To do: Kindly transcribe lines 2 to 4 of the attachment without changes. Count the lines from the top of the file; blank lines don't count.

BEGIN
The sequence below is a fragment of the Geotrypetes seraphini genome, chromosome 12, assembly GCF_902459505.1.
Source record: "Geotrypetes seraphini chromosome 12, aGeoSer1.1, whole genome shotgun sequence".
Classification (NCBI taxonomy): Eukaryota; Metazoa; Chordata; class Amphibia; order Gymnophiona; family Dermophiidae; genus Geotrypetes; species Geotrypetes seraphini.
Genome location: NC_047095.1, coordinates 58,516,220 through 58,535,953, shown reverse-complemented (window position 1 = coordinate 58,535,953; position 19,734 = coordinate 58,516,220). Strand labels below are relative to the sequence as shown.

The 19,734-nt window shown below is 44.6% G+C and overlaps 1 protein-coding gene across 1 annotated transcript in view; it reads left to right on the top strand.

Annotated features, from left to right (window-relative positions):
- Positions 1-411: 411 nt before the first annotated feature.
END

Source record: "Geotrypetes seraphini chromosome 12, aGeoSer1.1, whole genome shotgun sequence".
Classification (NCBI taxonomy): Eukaryota; Metazoa; Chordata; class Amphibia; order Gymnophiona; family Dermophiidae; genus Geotrypetes; species Geotrypetes seraphini.
Genome location: NC_047095.1, coordinates 58,516,220 through 58,535,953, shown reverse-complemented (window position 1 = coordinate 58,535,953; position 19,734 = coordinate 58,516,220). Strand labels below are relative to the sequence as shown.